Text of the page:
A Beloved, Kind Hearted Citizen Passes to His Last Rest
THE BERLIN NEWS, THURSDAY, JAN. 10, 1907
All that remained mortal of Henry E. Savage, one of the earth’s noblemen, was laid to rest in the Wilcox cemetery, Monday afternoon, January 7th. He died at his home on the hill, Friday morning at ten o’clock. Some four years ago Mr. Savage was stricken with paralysis which so effected him, both bodily and mentally that he was unable to leave his home, take any part in the management of his affairs or have intercourse with anyone outside of his family, who have been most devoted to him through all the trying years of his sickness. The final cause of his death was a severe attack of the grip.
Mr. Savage was born in Berlin, in the house where he died and had lived all his active, useful life. It was the homestead where his father had also been born. As a young man, in August 1862, he enlisted, went to the front with Co. G of the 16th C.V. (Connecticut Volunteers), and took part in numerous battles and skirmishes, notably Antietam. At the close of the war he returned to his home and the farm, a vocation in which he was eminently successful. He had been a worker and faithful member of Berlin Grange, Berlin Agricultural Society, of which he had been president, of the Connecticut Dairymens Association and a most valuable citizen of his native town, exemplifying in every act of his life the truest traits of Christian manhood and brotherly love. He is survived by his wife, three sons, one daughter and a brother, Willis M. Savage of Wethersfield.
The funeral services were held at the Berlin Congregational church of which he was a member and had been chosen deacon many years ago. A large gathering of friends assembled to pay their last tribute of respect to the memory of the man they so loved and honored. Rev. Mr. Fiske, in conducting the service paid a simple eloquent eulogy to the sterling qualities and Christian life of the departed.
A number of his friends and G.A.R. comrades from out of town were present. Among them the following from Hartford, members of the same regiment, the 16th C.V.: Geo. Q. Whitney, Theo. E. Denison, John Gemmill, H.M. Adams, Ira E. Forbes.
The pall bearers were: H. L. Porter, Francis Deming, H. Bushnell, W.E. Penfield, Edwin I. Clark, F.H. Shaw.
The following is from The Hartford Courant, contributed by Mr. Ira E. Forbes.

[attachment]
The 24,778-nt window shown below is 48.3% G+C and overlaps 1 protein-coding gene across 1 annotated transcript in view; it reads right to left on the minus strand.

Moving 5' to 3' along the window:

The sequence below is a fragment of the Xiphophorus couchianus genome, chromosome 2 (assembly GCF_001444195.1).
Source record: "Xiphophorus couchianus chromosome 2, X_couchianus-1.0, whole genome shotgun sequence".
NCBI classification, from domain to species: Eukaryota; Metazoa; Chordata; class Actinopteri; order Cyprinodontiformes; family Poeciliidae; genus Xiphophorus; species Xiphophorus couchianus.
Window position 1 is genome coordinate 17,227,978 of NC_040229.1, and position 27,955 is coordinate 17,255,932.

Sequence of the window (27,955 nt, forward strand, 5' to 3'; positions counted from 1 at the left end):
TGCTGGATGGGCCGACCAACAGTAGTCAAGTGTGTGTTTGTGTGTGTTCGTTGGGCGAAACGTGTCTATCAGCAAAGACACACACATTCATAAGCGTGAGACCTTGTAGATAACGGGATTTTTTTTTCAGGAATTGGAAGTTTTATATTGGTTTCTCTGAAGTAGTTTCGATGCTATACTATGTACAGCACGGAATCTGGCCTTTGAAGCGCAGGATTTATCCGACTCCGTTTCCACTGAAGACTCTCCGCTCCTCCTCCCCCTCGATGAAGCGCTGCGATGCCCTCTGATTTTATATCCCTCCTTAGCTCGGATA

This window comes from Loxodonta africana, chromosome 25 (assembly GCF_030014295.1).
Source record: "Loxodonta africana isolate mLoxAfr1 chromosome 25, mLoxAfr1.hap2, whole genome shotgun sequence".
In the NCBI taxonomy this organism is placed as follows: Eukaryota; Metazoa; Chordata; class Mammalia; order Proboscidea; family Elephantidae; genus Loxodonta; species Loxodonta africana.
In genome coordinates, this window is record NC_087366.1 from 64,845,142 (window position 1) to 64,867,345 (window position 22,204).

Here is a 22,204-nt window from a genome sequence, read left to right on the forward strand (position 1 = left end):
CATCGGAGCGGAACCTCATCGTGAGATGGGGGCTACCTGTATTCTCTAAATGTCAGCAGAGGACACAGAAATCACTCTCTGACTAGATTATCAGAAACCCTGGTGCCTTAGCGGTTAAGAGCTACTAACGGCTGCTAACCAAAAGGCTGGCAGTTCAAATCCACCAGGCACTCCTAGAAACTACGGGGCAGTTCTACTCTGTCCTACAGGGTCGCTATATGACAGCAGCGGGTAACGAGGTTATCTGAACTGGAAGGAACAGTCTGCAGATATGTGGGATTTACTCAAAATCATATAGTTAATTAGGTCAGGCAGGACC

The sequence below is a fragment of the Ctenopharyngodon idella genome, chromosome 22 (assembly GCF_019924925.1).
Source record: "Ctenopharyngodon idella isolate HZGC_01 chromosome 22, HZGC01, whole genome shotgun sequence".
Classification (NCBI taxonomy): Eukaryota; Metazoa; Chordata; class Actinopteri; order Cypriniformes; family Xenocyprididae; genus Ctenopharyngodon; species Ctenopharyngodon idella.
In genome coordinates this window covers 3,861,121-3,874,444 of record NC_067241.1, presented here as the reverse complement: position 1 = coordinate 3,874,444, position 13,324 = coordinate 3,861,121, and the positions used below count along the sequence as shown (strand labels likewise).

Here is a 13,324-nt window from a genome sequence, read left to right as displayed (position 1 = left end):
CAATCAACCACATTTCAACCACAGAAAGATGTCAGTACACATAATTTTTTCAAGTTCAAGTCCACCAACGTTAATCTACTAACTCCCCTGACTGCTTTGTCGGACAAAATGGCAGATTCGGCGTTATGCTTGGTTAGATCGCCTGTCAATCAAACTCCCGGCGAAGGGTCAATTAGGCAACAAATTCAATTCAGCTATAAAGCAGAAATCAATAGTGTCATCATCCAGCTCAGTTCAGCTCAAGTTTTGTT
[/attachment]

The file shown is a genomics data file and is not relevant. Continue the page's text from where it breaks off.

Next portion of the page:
The funeral of Henry E. Savage of Berlin, who was one of the best known members of the Sixteenth Connecticut was held at the Second Congregational church, Berlin, Monday afternoon at 2 o’clock. Rev. Samuel A. Fiske, pastor of the church conducting the services. Mr. Savage was a deacon in the church and had been a man of recognized influence in the community for the past forty years.
The members of the Sixteenth Regiment who were present at the church services were Captain T. B. Robinson of Bristol, William G. Hooker of Meriden, Colonel John Gemmill, Major George Q. Whitney, George E. Denison, ex-superintendent Henry M. Adams of the Hartford County Home and Ira E. Forbes, all of Hartford, and Past Commander Huber Bushnell of Berlin, and Postmaster H. L. Porter of that town. Stanley Post, G.A.R. of New Britain, was represented by Past Commander Patrick Marr and John Northend. The delegates from Merriam Post of Meriden, of which the deceased was a member, consisted of Horace Robinson, B. A. Robinson, Charles R. Potter, Cornelius Lyneh and George Kelley; Merriam Post also furnished the national colors that was placed on the casket. The townsmen of Mr. Savage, who held him high personal regard, were represented by ex-Senator Frank L. Wilcox, J.E. Beale of the Berlin News, Deacon Francis Deming of the Second Congregational church and F.H. Shaw of the Berlin Grange. There were choice floral offerings from family and friends. The pastor, Mr. Fiske, paid an appreciative tribute from the pulpit to the memory and life of Deacon Savage. There were two selections from Mrs. Proudman and Miss Bunce of New Britain, Miss Clara Bidwell acting as organist. The burial was in Wilcox cemetery in East Berlin. The bearers were Henry L. Porter, Huber Bushnell, Edwin J. Clark and Walter E. Penfield, all veterans of the Civil War, F. A. Shaw and Francis Deming. Taps was sounded at the grave by Thomas Coffey of East Berlin. The wife and daughter of Deacon Savage were unable to attend the funeral, both being severely ill at home.